A Yuba County deputy sheriff and narcotics task force agent — the subject of two criminal investigations — resigned from his position Friday, according to Sheriff Steve Durfor.

When announcing the resignation of Christopher "Mark" Heath, the sheriff for the first time commented on the former deputy's alleged actions.

"It's very difficult to find the words to express the outrage and sense of betrayal that those of us in law enforcement in Yuba County and the region are feeling. He betrayed, in every sense, the ethics and professionalism that we stand for," Durfor said.

Heath was arrested Dec. 29 while on vacation in York Co., Pa., along with two other Butte County residents for allegedly trafficking 247 pounds of marijuana. He was released after posting bail in Pennsylvania, and was then arrested last week in Butte County on suspicion of possession of an unlawful assault rifle.

In addition to the two criminal investigations, the California Department of Justice has launched a top-to-bottom audit of the Yuba-Sutter narcotics task force, NET-5.

"While there is no evidence to suggest that the marijuana in the Pennsylvania incident was from law enforcement seizures or evidence, we want to ensure that policies involving internal controls are being followed," Durfor said.

"There is no indication that a Yuba County sheriff's deputy or any other law enforcement officer was in criminal association with Heath. If that is revealed, that will be properly dealt with. There is no indication that is the case."

The Yuba and Sutter district attorney's offices are reviewing dozens of cases in which Heath was the lead investigator to consider if they are still prosecutable. Those who may have allegations about Heath's actions as a law enforcement officer can report their complaints to officials.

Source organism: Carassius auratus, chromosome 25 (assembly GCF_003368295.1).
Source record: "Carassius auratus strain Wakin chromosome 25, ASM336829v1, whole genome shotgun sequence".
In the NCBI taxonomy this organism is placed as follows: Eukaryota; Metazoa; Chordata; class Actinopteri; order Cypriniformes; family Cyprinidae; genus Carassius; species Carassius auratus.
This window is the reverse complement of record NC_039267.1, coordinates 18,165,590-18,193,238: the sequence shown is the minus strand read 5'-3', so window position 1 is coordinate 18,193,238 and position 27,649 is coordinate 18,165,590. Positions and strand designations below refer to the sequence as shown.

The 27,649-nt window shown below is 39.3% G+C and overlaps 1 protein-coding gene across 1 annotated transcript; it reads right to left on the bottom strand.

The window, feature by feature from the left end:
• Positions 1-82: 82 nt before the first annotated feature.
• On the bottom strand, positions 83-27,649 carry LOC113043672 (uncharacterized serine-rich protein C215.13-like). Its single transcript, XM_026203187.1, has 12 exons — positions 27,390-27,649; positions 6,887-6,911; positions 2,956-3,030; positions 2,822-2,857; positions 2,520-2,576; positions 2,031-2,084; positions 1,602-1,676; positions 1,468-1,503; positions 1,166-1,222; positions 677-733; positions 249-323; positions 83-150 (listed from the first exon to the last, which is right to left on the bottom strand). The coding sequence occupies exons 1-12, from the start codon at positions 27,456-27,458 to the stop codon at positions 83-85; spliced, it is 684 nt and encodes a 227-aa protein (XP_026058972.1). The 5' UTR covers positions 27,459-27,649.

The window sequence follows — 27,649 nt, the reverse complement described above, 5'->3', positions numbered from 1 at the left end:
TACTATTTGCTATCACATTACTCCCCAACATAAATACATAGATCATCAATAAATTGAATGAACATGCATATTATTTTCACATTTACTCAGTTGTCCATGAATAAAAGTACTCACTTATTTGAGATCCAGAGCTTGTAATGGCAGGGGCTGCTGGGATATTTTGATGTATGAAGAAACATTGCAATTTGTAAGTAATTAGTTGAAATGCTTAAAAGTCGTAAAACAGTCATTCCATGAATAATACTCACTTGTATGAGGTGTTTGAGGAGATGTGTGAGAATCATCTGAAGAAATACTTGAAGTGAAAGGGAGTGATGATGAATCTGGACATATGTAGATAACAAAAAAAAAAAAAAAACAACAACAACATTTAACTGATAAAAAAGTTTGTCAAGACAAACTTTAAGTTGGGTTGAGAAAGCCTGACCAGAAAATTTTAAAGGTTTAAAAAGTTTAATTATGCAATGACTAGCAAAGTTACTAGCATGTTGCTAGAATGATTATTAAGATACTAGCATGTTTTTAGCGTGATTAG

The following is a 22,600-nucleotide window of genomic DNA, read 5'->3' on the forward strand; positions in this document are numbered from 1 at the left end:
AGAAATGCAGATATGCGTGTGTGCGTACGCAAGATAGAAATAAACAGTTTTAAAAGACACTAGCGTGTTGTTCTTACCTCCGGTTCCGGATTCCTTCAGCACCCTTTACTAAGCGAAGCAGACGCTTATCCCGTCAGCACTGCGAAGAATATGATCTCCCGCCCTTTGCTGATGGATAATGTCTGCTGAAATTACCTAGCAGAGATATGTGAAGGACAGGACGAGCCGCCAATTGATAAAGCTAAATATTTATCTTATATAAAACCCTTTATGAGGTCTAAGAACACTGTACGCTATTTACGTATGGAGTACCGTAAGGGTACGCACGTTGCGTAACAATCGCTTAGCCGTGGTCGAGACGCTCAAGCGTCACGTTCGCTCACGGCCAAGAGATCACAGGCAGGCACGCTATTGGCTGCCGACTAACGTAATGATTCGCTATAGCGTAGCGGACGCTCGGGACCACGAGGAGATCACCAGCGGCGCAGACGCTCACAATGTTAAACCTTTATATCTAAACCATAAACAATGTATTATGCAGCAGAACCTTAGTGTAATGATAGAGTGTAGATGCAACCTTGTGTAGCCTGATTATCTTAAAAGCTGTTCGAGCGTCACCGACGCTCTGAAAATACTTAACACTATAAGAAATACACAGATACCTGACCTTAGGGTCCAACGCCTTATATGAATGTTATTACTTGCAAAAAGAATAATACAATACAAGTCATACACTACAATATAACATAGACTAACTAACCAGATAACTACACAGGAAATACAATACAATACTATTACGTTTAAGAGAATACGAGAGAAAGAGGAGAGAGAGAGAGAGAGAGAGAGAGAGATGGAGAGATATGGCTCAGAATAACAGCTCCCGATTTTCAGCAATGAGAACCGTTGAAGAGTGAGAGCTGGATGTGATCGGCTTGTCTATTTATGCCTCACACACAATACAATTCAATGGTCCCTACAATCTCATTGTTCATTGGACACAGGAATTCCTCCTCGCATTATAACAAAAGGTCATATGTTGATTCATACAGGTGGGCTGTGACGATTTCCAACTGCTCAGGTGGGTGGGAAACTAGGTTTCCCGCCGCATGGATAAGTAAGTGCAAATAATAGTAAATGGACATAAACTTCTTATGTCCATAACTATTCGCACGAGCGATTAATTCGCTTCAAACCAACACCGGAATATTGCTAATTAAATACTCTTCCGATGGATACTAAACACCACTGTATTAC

"Those matters need to be brought to the attention of the sheriff's office and to the district attorney's office," Durfor said.

Heath's arrest prompted national headlines and contributes to general feelings of distrust of law enforcement in Yuba-Sutter, which Durfor said he understands, but hopes to repair.

"I can understand the public being upset. In all sincerity, I completely understand the public's anger and suspicions. There is no one that is more angry and incensed by what we have learned about his activities than those of us at the Yuba County Sheriff's Office and in law enforcement," Durfor said.

"It's a never-ending work in progress to establish the public's trust. There is a sentiment of distrust and resentment toward law enforcement more than I've seen in my career. I'm certain that Heath's actions contribute to that and tarnishes public perception."

Upon his arrest, Heath was immediately placed on paid administrative leave.

Durfor said he was frustrated with that situation, too, but his hands were tied in this case and in previous cases when deputies have been placed on administrative leave following criminal charges.

"There are times and circumstances where I have shared the feeling that I don't want to pay them, but I am bound by law to pay them. We have no authority to not pay him," Durfor said.

Heath was hired as a correctional officer in November 2003, was promoted to deputy sheriff in January 2007 and has been assigned to NET-5 for three years.

Durfor said there was never any indication Heath was engaged in illegal or unethical behavior prior to arrest, and if he had known "we would have been investigating to the fullest extent."

CONTACT reporter Monica Vaughan at 749-4783 and on Twitter @MonicaLVaughan.

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